Immunocompromised populations typically don’t generate an immune response to vaccines even after multiple shots and boosters. Therefore, they need other forms of protection from the virus. Monoclonal antibodies are highly effective and designed to block the virus from attaching to human cells, making it more difficult for the virus to reproduce and cause harm—they have neutralizing capabilities. Protection can be gained by using a long-acting monoclonal antibody treatment. Monoclonals can provide up to six months of protection and are safe and effective, whereas antivirals can target not only unhealthy cells, but healthy cells as well, and are not designed to eradicate the virus directly.
Using the Human Immune System to Fight Cancer
It is extremely important to only focus on treating unhealthy cells and to leave the healthy cells alone—especially when tending to cancer patients. Monoclonal antibodies are used to treat many cancer types. Patients can receive the antibodies through an infusion, which are used alone or in combination with other cancer treatments such as chemotherapy. Antibodies treat patients in a very specific and targeted manner. Targeted therapies are known for better efficacy and are associated with fewer side effects during treatment compared to traditional approaches and therapies that can cause lingering side effects, since they focus on a broader scope within the body.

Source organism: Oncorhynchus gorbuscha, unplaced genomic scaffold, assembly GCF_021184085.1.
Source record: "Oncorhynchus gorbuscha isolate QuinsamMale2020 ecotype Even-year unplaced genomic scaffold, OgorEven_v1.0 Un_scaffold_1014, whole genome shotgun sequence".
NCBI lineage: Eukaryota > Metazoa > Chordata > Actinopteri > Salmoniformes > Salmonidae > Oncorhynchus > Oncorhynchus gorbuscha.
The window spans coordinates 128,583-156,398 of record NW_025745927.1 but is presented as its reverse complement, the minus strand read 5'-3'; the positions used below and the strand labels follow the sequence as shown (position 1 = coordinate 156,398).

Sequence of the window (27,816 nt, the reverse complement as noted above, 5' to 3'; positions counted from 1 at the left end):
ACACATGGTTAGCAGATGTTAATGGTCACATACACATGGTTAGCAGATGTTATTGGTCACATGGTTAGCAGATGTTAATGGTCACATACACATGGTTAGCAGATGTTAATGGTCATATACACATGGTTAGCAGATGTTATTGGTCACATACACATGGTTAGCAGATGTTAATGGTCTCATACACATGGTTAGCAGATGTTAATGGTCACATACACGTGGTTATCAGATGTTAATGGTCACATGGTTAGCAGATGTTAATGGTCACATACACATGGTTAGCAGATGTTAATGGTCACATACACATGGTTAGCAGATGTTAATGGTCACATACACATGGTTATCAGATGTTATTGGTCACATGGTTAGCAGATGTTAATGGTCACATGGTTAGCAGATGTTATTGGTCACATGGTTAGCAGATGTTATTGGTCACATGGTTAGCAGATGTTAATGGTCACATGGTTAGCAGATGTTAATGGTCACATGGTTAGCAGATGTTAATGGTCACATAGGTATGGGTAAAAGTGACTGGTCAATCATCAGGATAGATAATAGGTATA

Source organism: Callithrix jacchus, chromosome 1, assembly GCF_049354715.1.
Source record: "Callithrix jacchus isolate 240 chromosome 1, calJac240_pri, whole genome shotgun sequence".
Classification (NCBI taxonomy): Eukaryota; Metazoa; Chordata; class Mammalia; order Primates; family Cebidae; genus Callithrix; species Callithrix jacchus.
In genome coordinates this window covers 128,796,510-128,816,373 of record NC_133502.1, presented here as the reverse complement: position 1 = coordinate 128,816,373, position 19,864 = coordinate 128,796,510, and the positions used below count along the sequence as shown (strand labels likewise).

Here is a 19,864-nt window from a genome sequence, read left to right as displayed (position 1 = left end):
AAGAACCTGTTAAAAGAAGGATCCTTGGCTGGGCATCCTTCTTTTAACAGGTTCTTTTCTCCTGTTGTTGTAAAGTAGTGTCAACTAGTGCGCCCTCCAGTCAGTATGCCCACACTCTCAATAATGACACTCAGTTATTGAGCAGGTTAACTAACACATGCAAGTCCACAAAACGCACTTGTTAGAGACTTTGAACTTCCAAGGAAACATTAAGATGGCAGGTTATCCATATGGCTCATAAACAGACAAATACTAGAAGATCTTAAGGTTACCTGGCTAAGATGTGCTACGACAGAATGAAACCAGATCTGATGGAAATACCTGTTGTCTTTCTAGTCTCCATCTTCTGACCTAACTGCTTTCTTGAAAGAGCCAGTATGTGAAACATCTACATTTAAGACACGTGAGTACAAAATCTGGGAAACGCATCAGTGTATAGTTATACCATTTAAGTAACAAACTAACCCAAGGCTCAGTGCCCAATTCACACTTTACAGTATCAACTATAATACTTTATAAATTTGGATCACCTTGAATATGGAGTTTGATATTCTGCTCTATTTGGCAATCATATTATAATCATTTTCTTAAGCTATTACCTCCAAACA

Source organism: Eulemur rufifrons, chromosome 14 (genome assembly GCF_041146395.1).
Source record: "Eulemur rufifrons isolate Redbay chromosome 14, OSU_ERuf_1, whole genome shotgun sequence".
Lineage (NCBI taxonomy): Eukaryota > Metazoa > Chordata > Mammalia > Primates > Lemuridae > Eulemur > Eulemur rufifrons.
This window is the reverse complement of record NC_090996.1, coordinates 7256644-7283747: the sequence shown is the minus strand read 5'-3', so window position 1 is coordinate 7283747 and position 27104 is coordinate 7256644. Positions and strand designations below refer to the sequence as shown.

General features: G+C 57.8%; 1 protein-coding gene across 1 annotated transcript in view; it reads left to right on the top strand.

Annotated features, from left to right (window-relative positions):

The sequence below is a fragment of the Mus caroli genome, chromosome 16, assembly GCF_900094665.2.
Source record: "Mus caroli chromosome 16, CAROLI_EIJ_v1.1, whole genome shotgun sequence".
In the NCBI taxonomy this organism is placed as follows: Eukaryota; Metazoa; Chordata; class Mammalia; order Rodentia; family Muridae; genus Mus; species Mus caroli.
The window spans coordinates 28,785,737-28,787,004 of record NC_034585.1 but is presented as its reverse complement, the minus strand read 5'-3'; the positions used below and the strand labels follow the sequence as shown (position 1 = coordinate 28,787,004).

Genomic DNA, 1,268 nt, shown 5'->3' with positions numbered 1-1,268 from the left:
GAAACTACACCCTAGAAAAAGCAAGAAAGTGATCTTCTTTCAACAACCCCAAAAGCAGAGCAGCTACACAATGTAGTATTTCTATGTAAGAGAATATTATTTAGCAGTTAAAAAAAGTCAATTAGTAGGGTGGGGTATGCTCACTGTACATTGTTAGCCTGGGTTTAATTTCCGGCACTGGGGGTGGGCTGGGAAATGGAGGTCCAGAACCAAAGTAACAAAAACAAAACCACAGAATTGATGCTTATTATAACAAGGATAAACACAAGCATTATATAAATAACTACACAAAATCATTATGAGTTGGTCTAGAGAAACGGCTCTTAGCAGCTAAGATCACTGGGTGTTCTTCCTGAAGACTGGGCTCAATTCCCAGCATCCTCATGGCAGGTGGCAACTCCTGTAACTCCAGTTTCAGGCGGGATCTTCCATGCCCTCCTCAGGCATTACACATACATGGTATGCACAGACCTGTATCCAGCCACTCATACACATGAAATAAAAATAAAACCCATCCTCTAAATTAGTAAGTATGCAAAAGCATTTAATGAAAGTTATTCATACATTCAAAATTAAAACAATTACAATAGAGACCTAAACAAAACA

Some monoclonal antibodies are even used for immunotherapy because they help turn the immune system against cancer. It is possible for monoclonal antibodies to mark cancer cells so that the immune system can better distinguish and destroy them. Antibodies that bring various tumor-killing cells (made from the human immune system) directly to the targeted cancer cells specifically, are associated with higher efficacy and lower toxicity compared to existing therapies. It is also possible to attach a chemotherapy drug, for example, to a monoclonal antibody, which are called antibody-drug conjugates. This approach avoids most healthy cells (the goal), while delivering the chemotherapy directly to the cancer cell. In short, treatment methods combined with monoclonal antibodies are used to kill the cancer cell directly. As a reminder, those that are undergoing cancer treatment are considered immunocompromised and vulnerable. Therefore, it is essential that patients are aware of the resources available to them as well as the advancements that have been made in therapeutics—these therapies save lives.